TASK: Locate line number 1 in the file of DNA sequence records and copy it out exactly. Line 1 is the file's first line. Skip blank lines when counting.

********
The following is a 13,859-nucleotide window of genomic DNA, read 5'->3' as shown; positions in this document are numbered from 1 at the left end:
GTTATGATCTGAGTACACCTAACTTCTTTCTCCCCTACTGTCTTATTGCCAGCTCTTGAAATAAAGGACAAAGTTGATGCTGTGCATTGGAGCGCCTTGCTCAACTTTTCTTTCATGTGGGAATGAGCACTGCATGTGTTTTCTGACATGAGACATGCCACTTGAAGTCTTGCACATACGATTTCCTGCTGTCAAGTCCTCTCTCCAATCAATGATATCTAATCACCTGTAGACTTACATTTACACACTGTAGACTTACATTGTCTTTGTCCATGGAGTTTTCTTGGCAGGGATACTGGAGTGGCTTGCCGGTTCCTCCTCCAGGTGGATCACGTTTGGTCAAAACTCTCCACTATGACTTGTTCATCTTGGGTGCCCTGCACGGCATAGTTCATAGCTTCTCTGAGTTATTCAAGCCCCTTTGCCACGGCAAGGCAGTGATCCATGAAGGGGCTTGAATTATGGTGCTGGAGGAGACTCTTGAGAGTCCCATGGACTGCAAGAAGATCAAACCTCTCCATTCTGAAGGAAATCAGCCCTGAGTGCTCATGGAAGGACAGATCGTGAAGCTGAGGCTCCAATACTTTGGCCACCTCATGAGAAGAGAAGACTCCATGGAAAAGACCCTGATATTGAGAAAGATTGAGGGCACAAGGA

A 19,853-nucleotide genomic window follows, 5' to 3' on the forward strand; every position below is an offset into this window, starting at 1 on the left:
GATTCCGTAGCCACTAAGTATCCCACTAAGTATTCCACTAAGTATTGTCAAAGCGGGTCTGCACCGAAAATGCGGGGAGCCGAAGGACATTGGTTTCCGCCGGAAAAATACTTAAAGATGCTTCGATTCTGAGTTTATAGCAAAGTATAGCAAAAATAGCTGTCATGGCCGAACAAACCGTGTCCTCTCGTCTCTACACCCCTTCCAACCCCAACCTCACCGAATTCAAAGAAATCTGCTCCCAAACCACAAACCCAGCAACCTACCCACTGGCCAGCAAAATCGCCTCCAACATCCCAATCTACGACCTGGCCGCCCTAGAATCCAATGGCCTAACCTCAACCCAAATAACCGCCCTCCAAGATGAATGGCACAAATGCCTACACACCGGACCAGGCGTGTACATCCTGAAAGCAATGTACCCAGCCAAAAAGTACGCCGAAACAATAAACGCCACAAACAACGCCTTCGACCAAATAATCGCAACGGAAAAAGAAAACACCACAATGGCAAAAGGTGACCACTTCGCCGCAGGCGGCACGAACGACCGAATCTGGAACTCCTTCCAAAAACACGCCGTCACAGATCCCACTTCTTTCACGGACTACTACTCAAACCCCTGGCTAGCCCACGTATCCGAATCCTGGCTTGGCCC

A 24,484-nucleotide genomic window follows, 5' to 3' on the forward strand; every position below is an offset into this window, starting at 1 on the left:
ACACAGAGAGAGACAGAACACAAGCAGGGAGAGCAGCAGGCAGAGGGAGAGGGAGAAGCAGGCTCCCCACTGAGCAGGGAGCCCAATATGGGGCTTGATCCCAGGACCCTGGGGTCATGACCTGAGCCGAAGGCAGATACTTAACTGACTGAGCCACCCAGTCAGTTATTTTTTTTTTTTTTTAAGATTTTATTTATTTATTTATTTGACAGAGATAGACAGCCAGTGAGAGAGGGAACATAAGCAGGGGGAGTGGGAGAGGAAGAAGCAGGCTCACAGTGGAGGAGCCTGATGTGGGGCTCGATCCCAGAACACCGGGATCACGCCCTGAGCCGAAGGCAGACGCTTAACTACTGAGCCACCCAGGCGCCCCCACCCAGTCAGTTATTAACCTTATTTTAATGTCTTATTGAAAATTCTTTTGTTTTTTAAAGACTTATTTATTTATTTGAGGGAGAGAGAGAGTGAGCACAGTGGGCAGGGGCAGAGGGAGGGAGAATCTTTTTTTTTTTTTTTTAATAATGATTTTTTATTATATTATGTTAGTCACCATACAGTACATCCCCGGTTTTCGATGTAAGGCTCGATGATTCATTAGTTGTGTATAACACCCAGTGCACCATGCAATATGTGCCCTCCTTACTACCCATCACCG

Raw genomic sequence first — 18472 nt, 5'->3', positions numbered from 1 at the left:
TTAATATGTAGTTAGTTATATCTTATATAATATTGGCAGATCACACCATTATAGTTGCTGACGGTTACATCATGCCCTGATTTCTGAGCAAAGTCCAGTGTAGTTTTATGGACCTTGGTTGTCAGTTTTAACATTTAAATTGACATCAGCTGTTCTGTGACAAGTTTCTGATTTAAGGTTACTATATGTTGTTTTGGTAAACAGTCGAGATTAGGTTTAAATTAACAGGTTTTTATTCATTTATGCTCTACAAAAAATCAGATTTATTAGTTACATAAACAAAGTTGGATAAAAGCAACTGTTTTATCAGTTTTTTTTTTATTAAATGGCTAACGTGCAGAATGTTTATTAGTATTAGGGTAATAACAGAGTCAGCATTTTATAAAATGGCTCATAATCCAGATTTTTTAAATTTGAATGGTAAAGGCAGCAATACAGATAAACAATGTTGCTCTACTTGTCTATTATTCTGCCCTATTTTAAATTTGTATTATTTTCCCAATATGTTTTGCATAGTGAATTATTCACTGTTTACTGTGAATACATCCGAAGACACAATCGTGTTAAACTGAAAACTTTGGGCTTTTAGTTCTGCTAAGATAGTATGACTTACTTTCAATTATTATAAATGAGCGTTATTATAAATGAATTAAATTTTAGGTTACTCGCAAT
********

The following is a 13,859-nucleotide window of genomic DNA, read 5'->3' as shown; positions in this document are numbered from 1 at the left end: